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Pinckneyville Community Hospital board considers options for old building

Pinckneyville Community Hospital board considers options for old building

Pinckneyville Hospital

Pinckneyville Community Hospital is pictured in 2014.

PINCKNEYVILLE — When Pinckneyville Community Hospital moved to its new location at 5383 Illinois 154 on Sept. 28, the move left the old hospital building empty.

Now, the question for the hospital board and administration is what to do with the old building.

Hospital CEO Randall Dauby stressed that a decision will be made after the board has done its due diligence.

“The board is still considering options," Dauby said. "We want to give it some time and look at the all the options."

The reality of the old hospital building, which was built in the 1960s and 1970s, is that it is in disrepair. The elevators need replaced, and one isn't even working.

“A month after we moved out, both boilers are down and the fire alarm system is not working,” Dauby said.

As part of the due diligence, the hospital board is going to do a study to determine how much asbestos is in the building. The amount of asbestos must be determined before the board can solicit estimates for razing the structure.

George Culley, of Least of the Brethern Ministries, and his wife, Betty, want the hospital to donate the building to the ministry for use as a soup kitchen and homeless shelter to serve people within a 50-mile radius of Pinckneyville. He plans to start by serving lunch on Tuesday in the soup kitchen, which would use the lobby and cafeteria area of the hospital. Rooms for the homeless shelter would be added on the second floor later.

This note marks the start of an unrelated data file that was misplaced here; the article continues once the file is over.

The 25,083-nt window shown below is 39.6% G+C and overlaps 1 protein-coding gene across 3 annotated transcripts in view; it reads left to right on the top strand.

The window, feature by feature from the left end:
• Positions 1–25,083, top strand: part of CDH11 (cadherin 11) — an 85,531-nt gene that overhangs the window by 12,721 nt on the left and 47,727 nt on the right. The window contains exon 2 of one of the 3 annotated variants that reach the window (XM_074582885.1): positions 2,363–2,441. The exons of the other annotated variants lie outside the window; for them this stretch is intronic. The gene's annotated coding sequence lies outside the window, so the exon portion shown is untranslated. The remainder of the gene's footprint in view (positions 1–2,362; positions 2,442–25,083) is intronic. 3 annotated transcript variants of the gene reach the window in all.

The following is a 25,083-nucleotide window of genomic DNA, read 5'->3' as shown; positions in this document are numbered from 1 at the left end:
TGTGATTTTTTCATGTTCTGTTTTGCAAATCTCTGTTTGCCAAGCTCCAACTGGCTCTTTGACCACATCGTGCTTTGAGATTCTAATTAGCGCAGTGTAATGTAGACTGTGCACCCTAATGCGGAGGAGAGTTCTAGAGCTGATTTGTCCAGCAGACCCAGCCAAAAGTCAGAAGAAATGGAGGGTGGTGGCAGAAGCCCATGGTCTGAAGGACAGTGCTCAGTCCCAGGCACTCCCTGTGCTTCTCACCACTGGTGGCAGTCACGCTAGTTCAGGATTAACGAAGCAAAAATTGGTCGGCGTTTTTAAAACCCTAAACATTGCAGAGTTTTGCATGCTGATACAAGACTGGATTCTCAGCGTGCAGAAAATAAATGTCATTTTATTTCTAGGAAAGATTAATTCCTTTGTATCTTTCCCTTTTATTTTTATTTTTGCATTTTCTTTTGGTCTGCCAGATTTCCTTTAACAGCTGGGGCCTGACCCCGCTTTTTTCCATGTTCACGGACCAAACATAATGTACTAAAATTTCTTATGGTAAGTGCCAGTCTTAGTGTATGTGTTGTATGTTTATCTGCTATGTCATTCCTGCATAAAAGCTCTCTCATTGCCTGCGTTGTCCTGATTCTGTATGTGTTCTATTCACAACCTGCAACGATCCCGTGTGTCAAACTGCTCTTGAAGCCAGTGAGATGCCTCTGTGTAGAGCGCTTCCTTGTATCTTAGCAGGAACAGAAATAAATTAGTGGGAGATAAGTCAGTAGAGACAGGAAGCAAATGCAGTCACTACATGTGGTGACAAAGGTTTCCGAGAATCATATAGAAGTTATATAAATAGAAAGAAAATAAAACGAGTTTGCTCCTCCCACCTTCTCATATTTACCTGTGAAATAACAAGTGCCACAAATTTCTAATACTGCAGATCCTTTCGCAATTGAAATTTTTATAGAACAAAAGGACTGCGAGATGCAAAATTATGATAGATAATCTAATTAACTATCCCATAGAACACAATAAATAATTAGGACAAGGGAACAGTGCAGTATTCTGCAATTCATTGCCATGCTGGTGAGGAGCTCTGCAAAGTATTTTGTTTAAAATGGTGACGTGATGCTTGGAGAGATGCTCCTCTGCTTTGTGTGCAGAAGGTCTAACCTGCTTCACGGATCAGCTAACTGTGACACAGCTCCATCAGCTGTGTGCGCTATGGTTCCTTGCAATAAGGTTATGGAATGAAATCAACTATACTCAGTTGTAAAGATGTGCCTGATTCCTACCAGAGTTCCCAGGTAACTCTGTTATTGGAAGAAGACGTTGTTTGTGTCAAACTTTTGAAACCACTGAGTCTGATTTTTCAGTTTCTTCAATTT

“We want to get them back on their feet," George Culley said. "Jesus is going to turn their lives around."

Culley said the cost to tear down the hospital would be around $600,000. The board cannot get accurate estimates of the cost to tear down the building until the asbestos study is completed.

Pinckneyville Hospital

Pinckneyville Community Hospital sits at the corner of Jackson and Walnut streets in Pinckneyville, just west of the Perry County Courthouse.

Dauby does not expect a decision on the old hopsital building soon. 

Pinckneyville Mayor Robert Spencer said the hospital building is just one of several empty business properties in town. Others include the Thomas Home Improvement Center, which closed Sept. 30; Courtside Restaurant, which was adjacent to a building destroyed by a fire; and the old site of McDaniel Furniture Store. The Craig Williams building also is for sale.

The city has made a survey to look at all the buildings and determine what types of businesses would be a good fit for them.

“We are working very hard on that,” Mayor Spencer said.


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